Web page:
Contact cleaning technology is applied in a wide variety of medical and pharmaceutical manufacturing scenarios including:

  • Cleaning of foils and films for lidding operations
  • Horizontal form fill and sealing operations
  • Cleaning of film used in making medical pouches and bags
  • Cleaning of specialist medical materials

Some processes currently in use include cleaning foil lids for contact lens packaging to avoid damage to the lenses, cleaning the surfaces of IV bags, and cleaning the interior surface of Tyvek after printing and before lidding to avoid ink migration into the medical package. Figures 2, 3 and 4 show contact cleaning equipment for a variety of such requirements.


Failure to control contamination in the production environment can lead to a waste of expensive materials, and even product recalls. Therefore, it can be beneficial to carry out a contamination audit to discover the root of the problem. To complement existing cleanroom testing procedures, a special technique has been developed which uses a handheld contact cleaner. A simple elastomer roller is used to pick up contaminants from a defined surface or substrate within the production environment. The contamination is then transferred onto a special adhesive pad, where it is recorded and then removed from the cleanroom for examination and analysis. This analysis is used to create a simple map to plot the type and concentration of the particles within the process. It can also allow you to produce a matrix where all the samples taken from each area are logged, along with their analysis results. This can immediately identify where manufacturing or housekeeping protocols need to be improved or changed. If this process is continued through the facility, it is then possible to create a secondary matrix for the whole production facility, with all departments listed and their total contamination levels logged. This should reveal how the contamination, if any, is flowing through the plant. Careful analysis of these matrices should identify areas of high risk and appropriate action can be taken to counteract the contamination.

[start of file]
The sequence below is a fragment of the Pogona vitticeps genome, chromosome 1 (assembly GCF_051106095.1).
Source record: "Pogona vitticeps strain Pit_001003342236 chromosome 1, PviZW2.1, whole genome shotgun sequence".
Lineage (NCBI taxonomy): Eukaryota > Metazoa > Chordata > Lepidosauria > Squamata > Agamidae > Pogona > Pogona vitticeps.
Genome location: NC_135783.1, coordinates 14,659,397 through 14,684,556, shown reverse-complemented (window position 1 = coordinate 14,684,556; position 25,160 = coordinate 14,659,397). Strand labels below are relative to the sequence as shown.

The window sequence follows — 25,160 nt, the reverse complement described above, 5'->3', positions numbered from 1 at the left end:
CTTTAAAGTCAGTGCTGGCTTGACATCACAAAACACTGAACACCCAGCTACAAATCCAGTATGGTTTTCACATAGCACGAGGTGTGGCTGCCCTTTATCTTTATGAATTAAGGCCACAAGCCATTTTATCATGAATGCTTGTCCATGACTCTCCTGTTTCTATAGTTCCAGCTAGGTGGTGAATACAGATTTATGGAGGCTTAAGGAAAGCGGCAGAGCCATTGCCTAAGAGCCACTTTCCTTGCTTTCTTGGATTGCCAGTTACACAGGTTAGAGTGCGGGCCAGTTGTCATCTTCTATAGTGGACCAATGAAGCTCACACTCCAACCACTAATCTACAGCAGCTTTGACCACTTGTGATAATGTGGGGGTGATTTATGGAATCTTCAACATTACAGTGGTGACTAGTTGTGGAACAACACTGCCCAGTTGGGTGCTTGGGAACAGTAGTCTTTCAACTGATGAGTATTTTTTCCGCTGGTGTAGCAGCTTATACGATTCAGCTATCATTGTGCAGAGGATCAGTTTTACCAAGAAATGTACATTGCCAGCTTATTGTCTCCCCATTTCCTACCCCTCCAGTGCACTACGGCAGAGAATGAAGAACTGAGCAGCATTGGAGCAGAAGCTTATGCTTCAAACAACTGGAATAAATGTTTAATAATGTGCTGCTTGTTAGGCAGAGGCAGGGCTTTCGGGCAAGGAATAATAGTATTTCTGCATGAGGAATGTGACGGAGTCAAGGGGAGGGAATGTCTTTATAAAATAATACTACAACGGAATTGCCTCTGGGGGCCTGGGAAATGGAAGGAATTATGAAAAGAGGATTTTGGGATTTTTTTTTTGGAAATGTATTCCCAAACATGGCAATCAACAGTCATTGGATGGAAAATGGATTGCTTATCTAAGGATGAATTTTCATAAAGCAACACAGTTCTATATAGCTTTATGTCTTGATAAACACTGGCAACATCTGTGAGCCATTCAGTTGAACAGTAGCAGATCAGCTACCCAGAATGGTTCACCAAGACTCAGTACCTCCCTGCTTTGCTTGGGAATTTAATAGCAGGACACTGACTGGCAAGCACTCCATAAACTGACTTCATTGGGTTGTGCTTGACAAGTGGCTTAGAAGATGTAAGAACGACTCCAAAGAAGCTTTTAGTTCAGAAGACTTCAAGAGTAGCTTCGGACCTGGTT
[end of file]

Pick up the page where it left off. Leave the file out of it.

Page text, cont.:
The application of contact cleaning technology should be a fundamental part of any medical or pharmaceutical manufacturer’s battle against contamination or ‘filth’. It is a proven technology that is able to remove dry unattached particulate down to 2 microns. It allows a simple validation process to be implemented, as it shows the results of cleaning as the contamination is trapped in the adhesive layer. It permits permanent removal of the contamination at the critical point in the process. It allows diagnostics to take place and consequently permits suitable corrective action. Finally, it allows manufacturers to evaluate the process, which in turn will highlight the effects of any process changes that have been made.

Even in a controlled cleanroom environment, there are risks of non-viable contamination entering the production chain. The cleaning of packaging materials using contact cleaning equipment is one of the most effective methods of combating these risks and can be easily incorporated as part of the standard manufacturing procedures.

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Roy Cannon is Teknek’s global product specialist for medical, pharmaceutical, coating, converting and printing, with a responsibility for the development of these key strategic market sectors. A former teacher, Roy has been with Teknek for 25 years in various design, engineering, product development and marketing roles, and was instrumental in developing the company’s original range of equipment. During his career, he has travelled extensively around Asia, Europe and the US advising clients on the effective implementation of yield improvement measures in modern hi-tech manufacturing operations. He has developed his engineering and problem -solving skills in electronics, and now works mainly in the converting sector.
Roy Cannon